PGA Tour gets around appearance money
Appearance money is not allowed on the PGA Tour, but there were murmurs when the field at the 84 Lumber Classic in western Pennsylvania last September originally included Vijay Singh and Tiger Woods, a rare 1-2 punch in a fall tournament.
Both players have financial ties to 84 Lumber founder Joe Hardy.
Woods agreed in 1997 to play three charity events for a reported $1.7 million on the Mystic Rock course. At the time, Hardy was trying to lure a PGA Tour event to his Nemacolin Woodlands Resort, but only one of the 18-hole exhibitions was played. Five years later, Nemacolin had a tour stop.
Woods decided to play in the second edition of the 84 Lumber Classic this year, although he wound up pulling out by saying he was too tired from the Ryder Cup.
Singh played in the 84 Lumber Classic last year, then returned in June to play a nine-hole exhibition with Rocco Mediate on a revamped Mystic Rock course. Singh and Hardy hit it off, and the Fijian signed an endorsement deal with 84 Lumber on the eve of the tournament.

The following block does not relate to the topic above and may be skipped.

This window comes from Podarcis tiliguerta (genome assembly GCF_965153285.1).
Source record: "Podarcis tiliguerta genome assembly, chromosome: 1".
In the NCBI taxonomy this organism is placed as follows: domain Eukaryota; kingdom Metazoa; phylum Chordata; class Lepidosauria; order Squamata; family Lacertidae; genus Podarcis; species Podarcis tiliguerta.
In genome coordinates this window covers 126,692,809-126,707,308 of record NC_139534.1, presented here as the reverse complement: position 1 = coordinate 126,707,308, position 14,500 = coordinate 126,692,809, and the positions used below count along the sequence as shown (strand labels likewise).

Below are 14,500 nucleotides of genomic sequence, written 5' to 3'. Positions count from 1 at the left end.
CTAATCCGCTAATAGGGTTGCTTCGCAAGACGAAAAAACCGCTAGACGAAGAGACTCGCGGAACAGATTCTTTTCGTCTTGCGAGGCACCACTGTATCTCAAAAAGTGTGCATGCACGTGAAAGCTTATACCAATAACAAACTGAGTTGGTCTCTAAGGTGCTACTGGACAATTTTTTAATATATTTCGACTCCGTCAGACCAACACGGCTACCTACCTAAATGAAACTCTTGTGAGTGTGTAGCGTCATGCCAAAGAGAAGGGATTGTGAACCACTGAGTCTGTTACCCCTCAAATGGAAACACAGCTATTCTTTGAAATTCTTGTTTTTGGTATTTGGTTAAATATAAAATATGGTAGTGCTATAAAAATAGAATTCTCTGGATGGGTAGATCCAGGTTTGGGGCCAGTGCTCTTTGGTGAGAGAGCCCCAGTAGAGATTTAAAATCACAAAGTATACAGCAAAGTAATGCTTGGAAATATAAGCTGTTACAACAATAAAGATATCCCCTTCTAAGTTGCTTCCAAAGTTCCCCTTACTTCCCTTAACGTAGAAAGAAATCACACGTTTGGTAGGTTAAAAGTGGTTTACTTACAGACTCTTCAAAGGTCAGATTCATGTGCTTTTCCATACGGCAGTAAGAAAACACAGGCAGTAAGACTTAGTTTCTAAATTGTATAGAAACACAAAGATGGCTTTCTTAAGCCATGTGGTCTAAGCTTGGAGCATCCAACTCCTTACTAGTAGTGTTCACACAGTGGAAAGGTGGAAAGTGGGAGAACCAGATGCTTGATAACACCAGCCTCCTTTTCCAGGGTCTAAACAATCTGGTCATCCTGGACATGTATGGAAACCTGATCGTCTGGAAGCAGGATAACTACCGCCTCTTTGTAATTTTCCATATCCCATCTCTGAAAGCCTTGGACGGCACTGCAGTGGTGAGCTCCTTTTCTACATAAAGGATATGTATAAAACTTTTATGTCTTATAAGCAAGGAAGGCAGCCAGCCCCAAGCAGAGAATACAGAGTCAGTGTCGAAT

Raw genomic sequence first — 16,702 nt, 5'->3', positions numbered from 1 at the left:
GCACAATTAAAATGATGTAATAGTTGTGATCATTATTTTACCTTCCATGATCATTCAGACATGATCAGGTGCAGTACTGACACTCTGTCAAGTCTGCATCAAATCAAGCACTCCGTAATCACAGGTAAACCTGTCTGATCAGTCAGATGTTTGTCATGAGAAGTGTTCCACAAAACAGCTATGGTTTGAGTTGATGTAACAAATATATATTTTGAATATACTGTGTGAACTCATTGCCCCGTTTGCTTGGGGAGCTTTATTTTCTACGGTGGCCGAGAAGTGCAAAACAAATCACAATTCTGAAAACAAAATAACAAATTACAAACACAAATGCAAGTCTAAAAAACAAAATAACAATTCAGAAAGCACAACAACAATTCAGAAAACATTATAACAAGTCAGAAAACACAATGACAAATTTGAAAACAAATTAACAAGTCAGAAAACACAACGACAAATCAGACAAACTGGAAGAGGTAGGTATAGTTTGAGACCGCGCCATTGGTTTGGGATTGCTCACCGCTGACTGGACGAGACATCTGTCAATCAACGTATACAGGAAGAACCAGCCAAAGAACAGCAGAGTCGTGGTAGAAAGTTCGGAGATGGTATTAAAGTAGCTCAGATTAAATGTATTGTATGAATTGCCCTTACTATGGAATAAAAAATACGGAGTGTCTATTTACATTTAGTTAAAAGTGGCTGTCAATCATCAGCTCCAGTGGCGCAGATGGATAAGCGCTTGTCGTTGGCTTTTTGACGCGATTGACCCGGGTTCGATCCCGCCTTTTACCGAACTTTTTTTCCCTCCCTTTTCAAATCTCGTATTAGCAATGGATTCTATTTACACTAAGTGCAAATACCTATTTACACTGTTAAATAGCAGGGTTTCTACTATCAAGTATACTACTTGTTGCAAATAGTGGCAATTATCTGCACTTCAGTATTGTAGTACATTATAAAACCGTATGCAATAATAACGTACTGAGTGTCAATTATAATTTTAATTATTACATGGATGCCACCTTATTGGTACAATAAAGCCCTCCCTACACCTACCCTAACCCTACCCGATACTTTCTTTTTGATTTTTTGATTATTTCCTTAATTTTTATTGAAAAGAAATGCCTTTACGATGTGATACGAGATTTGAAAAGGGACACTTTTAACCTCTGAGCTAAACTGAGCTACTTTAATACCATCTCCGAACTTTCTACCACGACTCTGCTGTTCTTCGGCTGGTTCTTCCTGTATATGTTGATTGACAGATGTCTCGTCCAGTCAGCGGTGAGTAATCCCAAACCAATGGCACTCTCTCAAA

The deals might smack of backdoor appearance money, but the PGA Tour says they are above board.
"We have several players with a personal services contract with companies that are title sponsors,'' said Henry Hughes, chief of operations for the PGA Tour. "We do not let them enter into contracts that include language tied to tournament appearances or commitments. We're comfortable (Singh's) contract does not have that language.''
What looks like appearance money is simply good business.
Woods renewed his five-year deal with Buick earlier this year. He has played in at least two of the four Buick-sponsored tour events since 1999, although Woods has said tournament appearances are not in his contract.
Ditto for Phil Mickelson, who signed with Ford about the time the automaker signed up as title sponsor for Doral. Mickelson played Doral in March for the first time in four years.
John Daly also has an endorsement deal with 84 Lumber. Along with playing the tournament, he has become one of the biggest promoters of the event.
"It makes good business sense (for players) to be there,'' Hughes said. "But we don't allow contractual requirements that tie into competing.''
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